On Tuesday Palestinian youth in Ramallah marched to the head of the Palestinian Authority (PA) demonstrating against the more than one hundred political arrests that have taken place over the past month. The group of nearly 70 activists made their way from the city center to the al-Mukataa, the PA compound, and their chants focused on Oslo-era policies, which are viewed as the starting point for an aid-dependent economy and a harsh tightening of the occupation.
“The people want the downfall of Oslo,” yelled one young woman into the bullhorn that was passed amongst protesters—all of whom appeared under 30. Because of their ages when the demonstrators were children they lived in a Palestine that was not isolated and walled-in by the Israeli military. Their early memories do not include Qalandia, a mammoth checkpoint and the gateway between East Jerusalem and the rest of the West Bank, said one protester. Rather, they know what freedom of movement felt like and want it back.
Oslo did not only signify an agreement from the Palestinian leadership to grant Israeli authorities security control over parts of the West Bank. The peace agreement marks the founding of the lightly armed PA police force.
At yesterday’s protest, around 30 PA officers tried to block demonstrators from reaching the sidewalk in front of the government headquarters. Sprinting in front of protesters in groups of 20, they formed police lines that were easily broken by the swiftly paced youth. In turn, the youth then dashed ahead of the police, spinning the march into a run.
Paradoxically both protesters and police mobilized with images representing the Palestinian cause. While demonstrators carried the Palestinian flag on poles or tied around their back like a cape, one PA policeman fastened his AK-47 with a Palestinian flag motif sweatband. The police and protesters now find themselves at a point of tension. While they both desire to rid their city of military occupation the protesters are bringing to the forefront usually unspoken sentiments that some Palestinians see the PA “tyrannical authorities.”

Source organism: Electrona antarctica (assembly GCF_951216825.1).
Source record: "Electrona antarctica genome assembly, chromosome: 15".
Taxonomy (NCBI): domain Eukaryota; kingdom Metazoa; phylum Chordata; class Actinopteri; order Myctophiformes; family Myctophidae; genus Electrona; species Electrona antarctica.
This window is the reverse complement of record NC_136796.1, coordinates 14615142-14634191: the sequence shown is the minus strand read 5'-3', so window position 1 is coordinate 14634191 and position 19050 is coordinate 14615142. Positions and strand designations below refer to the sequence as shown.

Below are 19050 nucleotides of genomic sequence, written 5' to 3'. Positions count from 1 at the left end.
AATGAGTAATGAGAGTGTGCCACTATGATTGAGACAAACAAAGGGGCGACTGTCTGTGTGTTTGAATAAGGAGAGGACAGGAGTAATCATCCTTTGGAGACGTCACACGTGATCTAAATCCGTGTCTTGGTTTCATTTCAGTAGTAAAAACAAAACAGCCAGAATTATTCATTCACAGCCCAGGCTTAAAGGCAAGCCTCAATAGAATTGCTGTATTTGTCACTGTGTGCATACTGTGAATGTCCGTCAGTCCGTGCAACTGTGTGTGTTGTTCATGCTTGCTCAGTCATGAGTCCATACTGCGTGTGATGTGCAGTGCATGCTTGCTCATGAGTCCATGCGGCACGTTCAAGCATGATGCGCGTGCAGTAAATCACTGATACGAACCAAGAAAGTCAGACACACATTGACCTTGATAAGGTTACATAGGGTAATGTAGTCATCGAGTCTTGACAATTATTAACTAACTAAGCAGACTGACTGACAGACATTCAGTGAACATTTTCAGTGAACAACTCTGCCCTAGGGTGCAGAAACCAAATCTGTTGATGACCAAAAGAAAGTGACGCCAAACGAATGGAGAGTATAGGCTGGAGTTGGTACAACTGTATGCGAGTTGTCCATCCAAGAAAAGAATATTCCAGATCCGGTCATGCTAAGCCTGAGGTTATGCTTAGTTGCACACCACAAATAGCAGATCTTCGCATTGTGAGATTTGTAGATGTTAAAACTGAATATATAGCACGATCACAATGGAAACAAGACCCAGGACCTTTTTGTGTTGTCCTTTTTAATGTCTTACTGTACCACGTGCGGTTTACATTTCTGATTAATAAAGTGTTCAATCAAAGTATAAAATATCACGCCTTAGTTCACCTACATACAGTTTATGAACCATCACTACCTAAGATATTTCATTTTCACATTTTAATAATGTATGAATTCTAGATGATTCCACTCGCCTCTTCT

Up to 130 of the protesters’ comrades have been arrested with dozens of their members also beaten by PA police at a previous demonstration. Protesters and police have interacted so much over the past year they even recognize each other. (See Linah Alsaafin’s first hand account in the Electronic Intifada).
From a press release on October 2, 2012 by Palestinians for Dignity:
Our demonstartion today comes as a result of the wide campaign of arrests carried out by the Palestinian Security Forces (the Intelligence Services, the Preventive Security, and the Military Intelligence), which began on the evening of Wednesday, September 19, 2012, and continues to this day. According to statements released by a number of Palestinian human rights organizations (Addameer, the Palestinian Independent Commission for Human Rights, Al-Haq), the number of political arrests has topped 130. While some of those arrested have been released, more arrests have occured over the passed days, with the final number of those in detention still unknown. Some of those arrested have entered an open-ended hunger strike.
Although political arrests is a phenomenon that accompanied the establishment of the Palestinian Authority, over the rescent years it grew at a rapid pace. Under the pretext of division between Hamas and Fateh, the most basic human rights have been violated, namely the freedom to express one’s opinion and to engage in peaceful opposition to the governing regime.
All tyrannical authorities believe that when dissidents, activists, or even ordinary people are arrested, that causes the rest of the population to fear criticizing it, and therefore by just arresting 100 it will have effectively imprisoned the entire population with fear. In this way it will facilitate its control over the country. For this reason, the political detainee is often exposed to torture in prison. This has included shabah (hands bound behind back and legs tied), beatings, and prolonged sleep deprivation, according to human rights organizations. [sic]
By targeting institutions that provide capital for the Israeli exploitation of resources in the West Bank, Palestinians for Dignity have differentiated themselves from other protest groups on the ground. They see the conquest of their land as a process that is not only driven by ideology, but is big profit for both Israeli and European corporations. They are looking for new political solutions that are outside of the negotiations framework that have allowed settlement construction and occupation security to expand into enterprises.
During the past year Palestinians for Dignity shut down a United Nations building and in late July the group forced closed a European Union (EU) office after the EU expanded a trade agreements with Israel that would increase settlement imports to the European market. “As Palestinian youth, we are tired of the EU’s hypocrisy and its contemptuous policies that use aid and development programs to mask political cowardice and complicity in Israel’s crimes; it has to be made clear that all the financial support going to the PA is futile when the EU offers unconditional political, trade, academic and other forms of support for Israel,” said Palestinians for Dignity.
Dylan Collins is a freelance photographer. His website is Dylan Collins Photography.